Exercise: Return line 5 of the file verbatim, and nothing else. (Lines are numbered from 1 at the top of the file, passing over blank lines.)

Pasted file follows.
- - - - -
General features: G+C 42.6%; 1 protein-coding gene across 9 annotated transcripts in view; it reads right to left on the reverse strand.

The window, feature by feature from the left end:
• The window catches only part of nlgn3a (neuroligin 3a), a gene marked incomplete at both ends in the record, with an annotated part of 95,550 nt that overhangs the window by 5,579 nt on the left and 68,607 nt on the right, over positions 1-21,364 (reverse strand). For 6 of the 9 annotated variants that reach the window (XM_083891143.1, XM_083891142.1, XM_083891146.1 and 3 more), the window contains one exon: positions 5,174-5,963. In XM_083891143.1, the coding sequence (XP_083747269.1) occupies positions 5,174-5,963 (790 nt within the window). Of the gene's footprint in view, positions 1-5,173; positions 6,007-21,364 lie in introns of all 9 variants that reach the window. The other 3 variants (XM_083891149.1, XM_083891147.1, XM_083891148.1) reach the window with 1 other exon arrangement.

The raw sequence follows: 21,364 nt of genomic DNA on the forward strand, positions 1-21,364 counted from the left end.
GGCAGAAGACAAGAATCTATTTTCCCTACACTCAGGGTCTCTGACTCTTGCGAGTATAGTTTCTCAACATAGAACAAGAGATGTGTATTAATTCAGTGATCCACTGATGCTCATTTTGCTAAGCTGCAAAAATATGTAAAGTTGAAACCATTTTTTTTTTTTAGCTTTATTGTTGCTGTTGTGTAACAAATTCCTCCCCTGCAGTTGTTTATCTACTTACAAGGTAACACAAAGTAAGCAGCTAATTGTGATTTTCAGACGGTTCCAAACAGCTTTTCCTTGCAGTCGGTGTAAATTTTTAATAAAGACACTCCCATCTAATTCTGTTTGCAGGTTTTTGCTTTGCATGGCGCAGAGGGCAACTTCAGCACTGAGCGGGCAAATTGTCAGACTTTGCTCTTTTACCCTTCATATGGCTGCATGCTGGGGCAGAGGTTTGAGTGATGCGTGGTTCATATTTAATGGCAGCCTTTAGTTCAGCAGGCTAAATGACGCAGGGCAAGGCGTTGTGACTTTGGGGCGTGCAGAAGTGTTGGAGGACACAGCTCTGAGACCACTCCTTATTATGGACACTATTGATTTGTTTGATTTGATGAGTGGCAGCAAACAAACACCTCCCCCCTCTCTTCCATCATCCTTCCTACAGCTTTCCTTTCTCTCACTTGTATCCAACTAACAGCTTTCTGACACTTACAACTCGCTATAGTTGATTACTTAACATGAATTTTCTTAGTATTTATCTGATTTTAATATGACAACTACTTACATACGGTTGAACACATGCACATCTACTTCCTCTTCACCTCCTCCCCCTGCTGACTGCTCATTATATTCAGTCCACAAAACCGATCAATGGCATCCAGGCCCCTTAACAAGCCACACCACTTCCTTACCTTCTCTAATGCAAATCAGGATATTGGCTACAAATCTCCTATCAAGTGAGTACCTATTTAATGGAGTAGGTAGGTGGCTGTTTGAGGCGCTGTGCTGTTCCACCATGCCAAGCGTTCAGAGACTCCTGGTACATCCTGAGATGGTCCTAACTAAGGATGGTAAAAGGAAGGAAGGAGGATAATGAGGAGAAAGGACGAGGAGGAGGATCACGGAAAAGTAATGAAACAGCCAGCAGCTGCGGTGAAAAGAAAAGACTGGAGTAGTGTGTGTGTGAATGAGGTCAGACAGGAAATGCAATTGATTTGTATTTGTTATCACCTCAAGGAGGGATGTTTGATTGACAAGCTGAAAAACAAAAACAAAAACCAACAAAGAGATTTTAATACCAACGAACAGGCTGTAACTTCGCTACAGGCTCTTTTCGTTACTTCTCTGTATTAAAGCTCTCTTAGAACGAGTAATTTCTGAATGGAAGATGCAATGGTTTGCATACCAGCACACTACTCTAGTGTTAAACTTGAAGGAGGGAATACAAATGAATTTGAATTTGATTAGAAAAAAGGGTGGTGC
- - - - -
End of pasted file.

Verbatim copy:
GGCAGAAGACAAGAATCTATTTTCCCTACACTCAGGGTCTCTGACTCTTGCGAGTATAGTTTCTCAACATAGAACAAGAGATGTGTATTAATTCAGTGATCCACTGATGCTCATTTTGCTAAGCTGCAAAAATATGTAAAGTTGAAACCATTTTTTTTTTTTAGCTTTATTGTTGCTGTTGTGTAACAAATTCCTCCCCTGCAGTTGTTTATCTACTTACAAGGTAACACAAAGTAAGCAGCTAATTGTGATTTTCAGACGGTTCCAAACAGCTTTTCCTTGCAGTCGGTGTAAATTTTTAATAAAGACACTCCCATCTAATTCTGTTTGCAGGTTTTTGCTTTGCATGGCGCAGAGGGCAACTTCAGCACTGAGCGGGCAAATTGTCAGACTTTGCTCTTTTACCCTTCATATGGCTGCATGCTGGGGCAGAGGTTTGAGTGATGCGTGGTTCATATTTAATGGCAGCCTTTAGTTCAGCAGGCTAAATGACGCAGGGCAAGGCGTTGTGACTTTGGGGCGTGCAGAAGTGTTGGAGGACACAGCTCTGAGACCACTCCTTATTATGGACACTATTGATTTGTTTGATTTGATGAGTGGCAGCAAACAAACACCTCCCCCCTCTCTTCCATCATCCTTCCTACAGCTTTCCTTTCTCTCACTTGTATCCAACTAACAGCTTTCTGACACTTACAACTCGCTATAGTTGATTACTTAACATGAATTTTCTTAGTATTTATCTGATTTTAATATGACAACTACTTACATACGGTTGAACACATGCACATCTACTTCCTCTTCACCTCCTCCCCCTGCTGACTGCTCATTATATTCAGTCCACAAAACCGATCAATGGCATCCAGGCCCCTTAACAAGCCACACCACTTCCTTACCTTCTCTAATGCAAATCAGGATATTGGCTACAAATCTCCTATCAAGTGAGTACCTATTTAATGGAGTAGGTAGGTGGCTGTTTGAGGCGCTGTGCTGTTCCACCATGCCAAGCGTTCAGAGACTCCTGGTACATCCTGAGATGGTCCTAACTAAGGATGGTAAAAGGAAGGAAGGAGGATAATGAGGAGAAAGGACGAGGAGGAGGATCACGGAAAAGTAATGAAACAGCCAGCAGCTGCGGTGAAAAGAAAAGACTGGAGTAGTGTGTGTGTGAATGAGGTCAGACAGGAAATGCAATTGATTTGTATTTGTTATCACCTCAAGGAGGGATGTTTGATTGACAAGCTGAAAAACAAAAACAAAAACCAACAAAGAGATTTTAATACCAACGAACAGGCTGTAACTTCGCTACAGGCTCTTTTCGTTACTTCTCTGTATTAAAGCTCTCTTAGAACGAGTAATTTCTGAATGGAAGATGCAATGGTTTGCATACCAGCACACTACTCTAGTGTTAAACTTGAAGGAGGGAATACAAATGAATTTGAATTTGATTAGAAAAAAGGGTGGTGC